The beetle is thought to have been introduced to the U.S. in New York in 1996 via wood packing material shipped from Asia. Governor Patrick declared August 2009 Asian Longhorned Beetle Awareness Month to educate the public about the impacts of the invasive species and the importance of reporting ALB sightings.

"This grant is a vital resource in the effort to restore the city of Worcester's landscape," said DAR Commissioner Scott Soares. "Not only do we need to replenish lost trees, but we need to continue the effort to ensure that every resident is aware of what is at stake and knows what to do to help eliminate this pest. This insect is both a threat to the environment and to the state's agricultural interests."

In addition to the Worcester project, the DCR awarded eight other Forestry Challenge Grants through its Urban and Community Forestry Program.

"We are very happy to be able to fund these important urban forestry programs across Massachusetts," said DCR Commissioner Richard K. Sullivan Jr. "I applaud the efforts of everyone involved to support, plant, manage, and maintain trees for the betterment of our urban environments."

The following projects also earned Urban Forestry Challenge Grants.

 

  • Town of Hadley: A $5,200 grant plus $5,200 in local matching funds to provide professional arboricultural care to the Heritage Trees lining West Street and on the West Street Common.

 

  • Charles River Watershed Association (Boston): A $27,000 grant plus $27,635 in local matching funds for the implementation of green infrastructure in the rehabilitated school yard of the German School on Everett Street in Allston-Brighton. The project will demonstrate the effectiveness of urban forestry for stormwater control, mitigation of heat island effect, and neighborhood improvement with green infrastructure.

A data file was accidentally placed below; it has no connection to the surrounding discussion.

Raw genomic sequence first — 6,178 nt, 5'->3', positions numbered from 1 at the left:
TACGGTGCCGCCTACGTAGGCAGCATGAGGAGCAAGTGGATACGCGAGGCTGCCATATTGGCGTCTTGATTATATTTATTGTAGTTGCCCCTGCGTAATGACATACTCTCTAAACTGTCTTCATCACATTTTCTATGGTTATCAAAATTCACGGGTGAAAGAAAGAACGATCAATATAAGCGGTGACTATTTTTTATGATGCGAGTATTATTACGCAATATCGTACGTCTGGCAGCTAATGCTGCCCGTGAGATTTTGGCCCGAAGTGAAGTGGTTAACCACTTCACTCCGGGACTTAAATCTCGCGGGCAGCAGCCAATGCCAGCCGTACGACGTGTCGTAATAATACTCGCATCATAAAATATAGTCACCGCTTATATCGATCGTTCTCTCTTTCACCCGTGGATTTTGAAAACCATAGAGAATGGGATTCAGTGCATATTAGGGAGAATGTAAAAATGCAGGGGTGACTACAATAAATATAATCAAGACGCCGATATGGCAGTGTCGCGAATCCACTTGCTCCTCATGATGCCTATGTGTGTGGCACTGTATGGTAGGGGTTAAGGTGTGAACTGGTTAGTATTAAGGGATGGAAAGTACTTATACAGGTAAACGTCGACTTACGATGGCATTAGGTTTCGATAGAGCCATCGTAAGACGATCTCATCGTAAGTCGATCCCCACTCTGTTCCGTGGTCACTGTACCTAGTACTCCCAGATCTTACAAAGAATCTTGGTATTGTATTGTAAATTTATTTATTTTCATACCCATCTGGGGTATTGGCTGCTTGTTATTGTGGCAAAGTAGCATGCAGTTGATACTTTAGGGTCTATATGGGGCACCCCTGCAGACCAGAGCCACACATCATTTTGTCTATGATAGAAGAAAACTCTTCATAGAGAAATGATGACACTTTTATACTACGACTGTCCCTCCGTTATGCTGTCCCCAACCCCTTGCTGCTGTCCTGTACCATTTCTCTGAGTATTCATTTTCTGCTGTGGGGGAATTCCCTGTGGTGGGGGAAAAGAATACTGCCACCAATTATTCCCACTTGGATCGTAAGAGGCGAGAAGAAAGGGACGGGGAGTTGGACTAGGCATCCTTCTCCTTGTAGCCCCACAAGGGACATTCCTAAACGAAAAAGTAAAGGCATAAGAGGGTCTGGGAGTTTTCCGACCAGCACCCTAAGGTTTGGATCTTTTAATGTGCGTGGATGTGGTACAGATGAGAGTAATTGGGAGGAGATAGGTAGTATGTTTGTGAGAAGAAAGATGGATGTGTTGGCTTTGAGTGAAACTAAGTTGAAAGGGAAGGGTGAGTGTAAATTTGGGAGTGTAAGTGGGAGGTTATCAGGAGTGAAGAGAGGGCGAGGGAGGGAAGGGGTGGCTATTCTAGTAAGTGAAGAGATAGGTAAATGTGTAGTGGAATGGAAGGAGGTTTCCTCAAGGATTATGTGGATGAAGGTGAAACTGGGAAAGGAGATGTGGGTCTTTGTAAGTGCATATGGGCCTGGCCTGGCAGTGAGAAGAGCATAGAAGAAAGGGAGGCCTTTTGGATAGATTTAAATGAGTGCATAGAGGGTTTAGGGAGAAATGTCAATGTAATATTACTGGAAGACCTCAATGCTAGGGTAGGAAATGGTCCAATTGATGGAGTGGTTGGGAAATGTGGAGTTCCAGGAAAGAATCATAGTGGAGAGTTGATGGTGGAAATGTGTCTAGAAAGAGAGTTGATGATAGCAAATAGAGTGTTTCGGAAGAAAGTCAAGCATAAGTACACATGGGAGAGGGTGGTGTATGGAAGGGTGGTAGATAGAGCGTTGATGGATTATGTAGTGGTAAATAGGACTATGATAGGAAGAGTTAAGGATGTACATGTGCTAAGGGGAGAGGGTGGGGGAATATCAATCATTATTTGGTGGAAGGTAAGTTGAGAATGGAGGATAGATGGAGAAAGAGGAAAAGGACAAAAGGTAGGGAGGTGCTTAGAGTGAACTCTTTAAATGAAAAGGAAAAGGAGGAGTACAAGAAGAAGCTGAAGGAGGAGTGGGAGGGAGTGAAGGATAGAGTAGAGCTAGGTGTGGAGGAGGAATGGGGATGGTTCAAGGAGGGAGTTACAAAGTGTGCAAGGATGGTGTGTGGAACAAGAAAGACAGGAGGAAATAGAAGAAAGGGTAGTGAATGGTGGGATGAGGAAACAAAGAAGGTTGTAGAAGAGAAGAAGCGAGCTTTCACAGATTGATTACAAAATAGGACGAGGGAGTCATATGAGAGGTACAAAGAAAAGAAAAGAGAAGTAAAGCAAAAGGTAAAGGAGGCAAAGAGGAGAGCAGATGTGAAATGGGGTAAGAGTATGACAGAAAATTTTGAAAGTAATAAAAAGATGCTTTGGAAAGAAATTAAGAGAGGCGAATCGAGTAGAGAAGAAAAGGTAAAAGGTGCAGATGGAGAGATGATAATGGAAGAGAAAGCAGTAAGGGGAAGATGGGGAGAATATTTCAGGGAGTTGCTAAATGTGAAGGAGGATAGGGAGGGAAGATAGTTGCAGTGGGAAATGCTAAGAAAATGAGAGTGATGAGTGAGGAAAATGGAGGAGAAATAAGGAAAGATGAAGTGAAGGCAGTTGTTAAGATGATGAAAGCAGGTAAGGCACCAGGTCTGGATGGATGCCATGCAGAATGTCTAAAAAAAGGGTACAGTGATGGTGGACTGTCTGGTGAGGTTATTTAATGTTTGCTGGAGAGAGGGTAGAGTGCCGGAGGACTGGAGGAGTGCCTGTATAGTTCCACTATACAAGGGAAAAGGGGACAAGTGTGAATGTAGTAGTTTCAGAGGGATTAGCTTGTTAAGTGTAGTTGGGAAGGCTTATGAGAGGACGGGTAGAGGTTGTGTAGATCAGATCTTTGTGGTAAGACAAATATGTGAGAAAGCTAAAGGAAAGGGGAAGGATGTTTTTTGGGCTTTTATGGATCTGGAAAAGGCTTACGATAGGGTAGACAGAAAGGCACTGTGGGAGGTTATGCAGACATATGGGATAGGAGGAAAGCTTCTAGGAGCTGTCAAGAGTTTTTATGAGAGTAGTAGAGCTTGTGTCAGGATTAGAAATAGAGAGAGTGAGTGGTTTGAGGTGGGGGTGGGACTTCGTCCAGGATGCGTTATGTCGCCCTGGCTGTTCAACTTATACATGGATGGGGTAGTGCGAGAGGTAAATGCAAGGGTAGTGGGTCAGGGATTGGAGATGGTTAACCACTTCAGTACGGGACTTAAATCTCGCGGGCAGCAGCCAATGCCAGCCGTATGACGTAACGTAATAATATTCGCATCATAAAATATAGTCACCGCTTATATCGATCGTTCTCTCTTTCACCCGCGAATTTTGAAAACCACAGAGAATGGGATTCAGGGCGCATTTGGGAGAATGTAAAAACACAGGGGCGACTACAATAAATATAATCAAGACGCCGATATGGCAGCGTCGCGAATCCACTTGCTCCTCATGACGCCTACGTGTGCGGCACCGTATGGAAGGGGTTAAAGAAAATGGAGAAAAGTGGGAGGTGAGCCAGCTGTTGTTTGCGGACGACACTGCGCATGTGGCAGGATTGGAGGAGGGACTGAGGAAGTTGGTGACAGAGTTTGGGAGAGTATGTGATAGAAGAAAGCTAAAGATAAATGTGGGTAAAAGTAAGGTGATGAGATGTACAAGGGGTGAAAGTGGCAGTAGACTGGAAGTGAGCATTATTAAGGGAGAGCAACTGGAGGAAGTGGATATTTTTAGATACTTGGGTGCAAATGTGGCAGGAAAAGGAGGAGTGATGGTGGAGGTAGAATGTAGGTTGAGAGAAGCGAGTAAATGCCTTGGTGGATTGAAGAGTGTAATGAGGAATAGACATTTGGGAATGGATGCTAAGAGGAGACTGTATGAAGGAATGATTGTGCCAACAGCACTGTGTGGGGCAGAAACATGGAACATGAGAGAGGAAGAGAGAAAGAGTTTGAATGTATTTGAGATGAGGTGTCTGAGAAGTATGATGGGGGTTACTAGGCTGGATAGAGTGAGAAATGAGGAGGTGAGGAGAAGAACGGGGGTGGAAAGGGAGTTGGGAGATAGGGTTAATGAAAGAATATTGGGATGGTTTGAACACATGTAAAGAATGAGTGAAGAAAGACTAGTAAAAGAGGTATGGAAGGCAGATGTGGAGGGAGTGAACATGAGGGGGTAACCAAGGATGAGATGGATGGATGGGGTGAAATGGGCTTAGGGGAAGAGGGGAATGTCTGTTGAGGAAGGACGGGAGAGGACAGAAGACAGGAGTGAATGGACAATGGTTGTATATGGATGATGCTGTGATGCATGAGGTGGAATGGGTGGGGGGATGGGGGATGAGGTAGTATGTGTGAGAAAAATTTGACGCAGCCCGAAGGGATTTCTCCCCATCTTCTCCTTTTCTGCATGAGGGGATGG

• Fenway Garden Society (Boston): A $3,332.50 grant plus $3,332.50 in local matching funds for professional arboricultural care of mature trees in the Back Bay Fens and to plant three new trees in accordance with Frederick Law Olmsted's original historic landscape plan.

 

  • The following five projects are funded from the Mass ReLeaf Trust Fund. The first four projects are funded by a donation from the National Grid Corporation. National Grid implemented an aggressive hazard tree removal program in many of its service communities to remove a significant number of public and private trees located near main power feeder lines. To mitigate the removal of public trees, National Grid donated $250,000 to fund grants in the affected communities. Under the program, communities are required to match 25 percent of the project funding. The fifth project is funded by a donation from the NStar Corporation. In 2008, NStar conducted a campaign to persuade its customers to switch from paper billing documents to an electronic "paperless" version of monthly billing forms as part of NStar's "Go Green" program. In June 2008, NStar donated $34,000 for every customer that made the switch.

 

  • Town of Norton: A $15,000 grant plus $3,750 in local matching funds to plant 31 trees along South Worcester Street.
  • o Town of Billerica: A $15,000 grant plus $8,250 in local matching funds to plant trees at various sites throughout the town.
  • o Town of North Andover: A $10,000 grant plus $5,000 in local matching funds to plant trees at various sites throughout the town.
  • o Town of Seekonk: A $10,000 grant plus $4,500 in local matching funds to plant trees at various sites throughout the town.
  • o Southeast Tree Warden's and Foresters Association: A $3,800 grant plus $11,400 in local matching funds to develop and implement a hazard tree inventory protocol and inventory program for NStar communities along the Route 6 corridor of upper Cape Cod.

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The Massachusetts Department of Conservation and Recreation (DCR), an agency of the Executive Office of Energy and Environmental Affairs, oversees 450,000 acres of parks and forests, beaches, bike trails, watersheds, dams, and parkways. Led by Commissioner Richard K. Sullivan Jr., the agency's mission is to protect, promote, and enhance our common wealth of natural, cultural, and recreational resources. To learn more about DCR, our facilities, and our programs, please visit www.mass.gov/dcr. Contact us at mass.parks@state.ma.us.

 

The DAR's mission is to ensure the long-term viability of local agriculture in Massachusetts. Through its four divisions - Agricultural Development, Animal Health, Crop and Pest Services, and Technical Assistance - the DAR strives to support, regulate, and enhance the Commonwealth's agricultural community, working to promote economically and environmentally sound food safety and animal health measures, and fulfill agriculture's role in energy conservation and production.